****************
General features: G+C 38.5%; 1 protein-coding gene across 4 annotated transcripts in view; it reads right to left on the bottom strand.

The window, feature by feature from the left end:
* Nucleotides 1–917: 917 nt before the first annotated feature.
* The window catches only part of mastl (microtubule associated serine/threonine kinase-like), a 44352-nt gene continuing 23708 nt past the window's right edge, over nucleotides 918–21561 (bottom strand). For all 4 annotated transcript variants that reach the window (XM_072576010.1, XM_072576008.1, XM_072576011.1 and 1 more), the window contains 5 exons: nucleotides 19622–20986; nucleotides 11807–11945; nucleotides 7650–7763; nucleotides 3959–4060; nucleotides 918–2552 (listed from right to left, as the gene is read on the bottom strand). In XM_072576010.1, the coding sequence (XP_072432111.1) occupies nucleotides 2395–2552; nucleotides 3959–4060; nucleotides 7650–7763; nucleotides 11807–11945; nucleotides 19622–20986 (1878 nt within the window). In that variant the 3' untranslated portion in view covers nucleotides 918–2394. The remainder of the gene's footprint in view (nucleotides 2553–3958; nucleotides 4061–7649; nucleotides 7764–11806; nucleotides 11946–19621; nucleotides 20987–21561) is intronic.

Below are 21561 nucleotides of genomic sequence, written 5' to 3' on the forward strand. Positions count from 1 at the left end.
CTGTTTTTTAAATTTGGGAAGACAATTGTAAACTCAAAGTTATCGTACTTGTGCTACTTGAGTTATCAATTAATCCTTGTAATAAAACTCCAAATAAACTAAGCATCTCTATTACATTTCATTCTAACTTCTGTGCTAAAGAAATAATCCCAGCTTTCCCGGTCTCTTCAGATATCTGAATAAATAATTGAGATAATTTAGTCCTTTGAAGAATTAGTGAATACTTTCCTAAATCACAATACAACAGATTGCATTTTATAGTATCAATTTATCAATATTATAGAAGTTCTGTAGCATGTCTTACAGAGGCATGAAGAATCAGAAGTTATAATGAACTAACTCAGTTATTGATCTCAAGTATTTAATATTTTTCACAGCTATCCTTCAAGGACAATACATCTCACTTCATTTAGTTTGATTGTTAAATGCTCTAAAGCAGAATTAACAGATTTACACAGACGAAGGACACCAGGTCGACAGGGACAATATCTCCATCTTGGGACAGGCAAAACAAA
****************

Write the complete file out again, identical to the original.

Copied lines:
General features: G+C 38.5%; 1 protein-coding gene across 4 annotated transcripts in view; it reads right to left on the bottom strand.

The window, feature by feature from the left end:
* Nucleotides 1–917: 917 nt before the first annotated feature.
* The window catches only part of mastl (microtubule associated serine/threonine kinase-like), a 44352-nt gene continuing 23708 nt past the window's right edge, over nucleotides 918–21561 (bottom strand). For all 4 annotated transcript variants that reach the window (XM_072576010.1, XM_072576008.1, XM_072576011.1 and 1 more), the window contains 5 exons: nucleotides 19622–20986; nucleotides 11807–11945; nucleotides 7650–7763; nucleotides 3959–4060; nucleotides 918–2552 (listed from right to left, as the gene is read on the bottom strand). In XM_072576010.1, the coding sequence (XP_072432111.1) occupies nucleotides 2395–2552; nucleotides 3959–4060; nucleotides 7650–7763; nucleotides 11807–11945; nucleotides 19622–20986 (1878 nt within the window). In that variant the 3' untranslated portion in view covers nucleotides 918–2394. The remainder of the gene's footprint in view (nucleotides 2553–3958; nucleotides 4061–7649; nucleotides 7764–11806; nucleotides 11946–19621; nucleotides 20987–21561) is intronic.

Below are 21561 nucleotides of genomic sequence, written 5' to 3' on the forward strand. Positions count from 1 at the left end.
CTGTTTTTTAAATTTGGGAAGACAATTGTAAACTCAAAGTTATCGTACTTGTGCTACTTGAGTTATCAATTAATCCTTGTAATAAAACTCCAAATAAACTAAGCATCTCTATTACATTTCATTCTAACTTCTGTGCTAAAGAAATAATCCCAGCTTTCCCGGTCTCTTCAGATATCTGAATAAATAATTGAGATAATTTAGTCCTTTGAAGAATTAGTGAATACTTTCCTAAATCACAATACAACAGATTGCATTTTATAGTATCAATTTATCAATATTATAGAAGTTCTGTAGCATGTCTTACAGAGGCATGAAGAATCAGAAGTTATAATGAACTAACTCAGTTATTGATCTCAAGTATTTAATATTTTTCACAGCTATCCTTCAAGGACAATACATCTCACTTCATTTAGTTTGATTGTTAAATGCTCTAAAGCAGAATTAACAGATTTACACAGACGAAGGACACCAGGTCGACAGGGACAATATCTCCATCTTGGGACAGGCAAAACAAA